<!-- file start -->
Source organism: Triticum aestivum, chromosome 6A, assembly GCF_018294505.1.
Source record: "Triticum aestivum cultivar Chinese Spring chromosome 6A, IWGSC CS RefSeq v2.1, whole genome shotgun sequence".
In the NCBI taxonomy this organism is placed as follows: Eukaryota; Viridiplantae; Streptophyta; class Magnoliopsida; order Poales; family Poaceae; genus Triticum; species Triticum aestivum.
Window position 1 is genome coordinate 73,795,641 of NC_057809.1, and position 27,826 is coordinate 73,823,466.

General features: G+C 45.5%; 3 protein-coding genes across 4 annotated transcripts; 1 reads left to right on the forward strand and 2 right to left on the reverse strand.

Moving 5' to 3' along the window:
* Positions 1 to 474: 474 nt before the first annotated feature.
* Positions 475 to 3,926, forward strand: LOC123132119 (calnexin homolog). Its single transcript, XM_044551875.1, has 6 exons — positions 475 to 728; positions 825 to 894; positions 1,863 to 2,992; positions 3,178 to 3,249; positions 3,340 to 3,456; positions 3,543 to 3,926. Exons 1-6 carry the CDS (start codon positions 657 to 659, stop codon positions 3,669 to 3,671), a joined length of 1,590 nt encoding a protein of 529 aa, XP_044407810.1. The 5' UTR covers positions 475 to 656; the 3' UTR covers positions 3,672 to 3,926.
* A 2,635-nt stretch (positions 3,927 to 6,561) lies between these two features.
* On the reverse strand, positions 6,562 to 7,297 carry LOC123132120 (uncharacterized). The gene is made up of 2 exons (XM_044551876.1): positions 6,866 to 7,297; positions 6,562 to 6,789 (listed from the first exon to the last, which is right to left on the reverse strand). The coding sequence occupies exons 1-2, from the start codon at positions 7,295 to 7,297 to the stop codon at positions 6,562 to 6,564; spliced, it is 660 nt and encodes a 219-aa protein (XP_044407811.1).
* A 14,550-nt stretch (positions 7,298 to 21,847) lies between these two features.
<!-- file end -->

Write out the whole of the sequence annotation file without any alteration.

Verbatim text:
Source organism: Triticum aestivum, chromosome 6A, assembly GCF_018294505.1.
Source record: "Triticum aestivum cultivar Chinese Spring chromosome 6A, IWGSC CS RefSeq v2.1, whole genome shotgun sequence".
In the NCBI taxonomy this organism is placed as follows: Eukaryota; Viridiplantae; Streptophyta; class Magnoliopsida; order Poales; family Poaceae; genus Triticum; species Triticum aestivum.
Window position 1 is genome coordinate 73,795,641 of NC_057809.1, and position 27,826 is coordinate 73,823,466.

General features: G+C 45.5%; 3 protein-coding genes across 4 annotated transcripts; 1 reads left to right on the forward strand and 2 right to left on the reverse strand.

Moving 5' to 3' along the window:
* Positions 1 to 474: 474 nt before the first annotated feature.
* Positions 475 to 3,926, forward strand: LOC123132119 (calnexin homolog). Its single transcript, XM_044551875.1, has 6 exons — positions 475 to 728; positions 825 to 894; positions 1,863 to 2,992; positions 3,178 to 3,249; positions 3,340 to 3,456; positions 3,543 to 3,926. Exons 1-6 carry the CDS (start codon positions 657 to 659, stop codon positions 3,669 to 3,671), a joined length of 1,590 nt encoding a protein of 529 aa, XP_044407810.1. The 5' UTR covers positions 475 to 656; the 3' UTR covers positions 3,672 to 3,926.
* A 2,635-nt stretch (positions 3,927 to 6,561) lies between these two features.
* On the reverse strand, positions 6,562 to 7,297 carry LOC123132120 (uncharacterized). The gene is made up of 2 exons (XM_044551876.1): positions 6,866 to 7,297; positions 6,562 to 6,789 (listed from the first exon to the last, which is right to left on the reverse strand). The coding sequence occupies exons 1-2, from the start codon at positions 7,295 to 7,297 to the stop codon at positions 6,562 to 6,564; spliced, it is 660 nt and encodes a 219-aa protein (XP_044407811.1).
* A 14,550-nt stretch (positions 7,298 to 21,847) lies between these two features.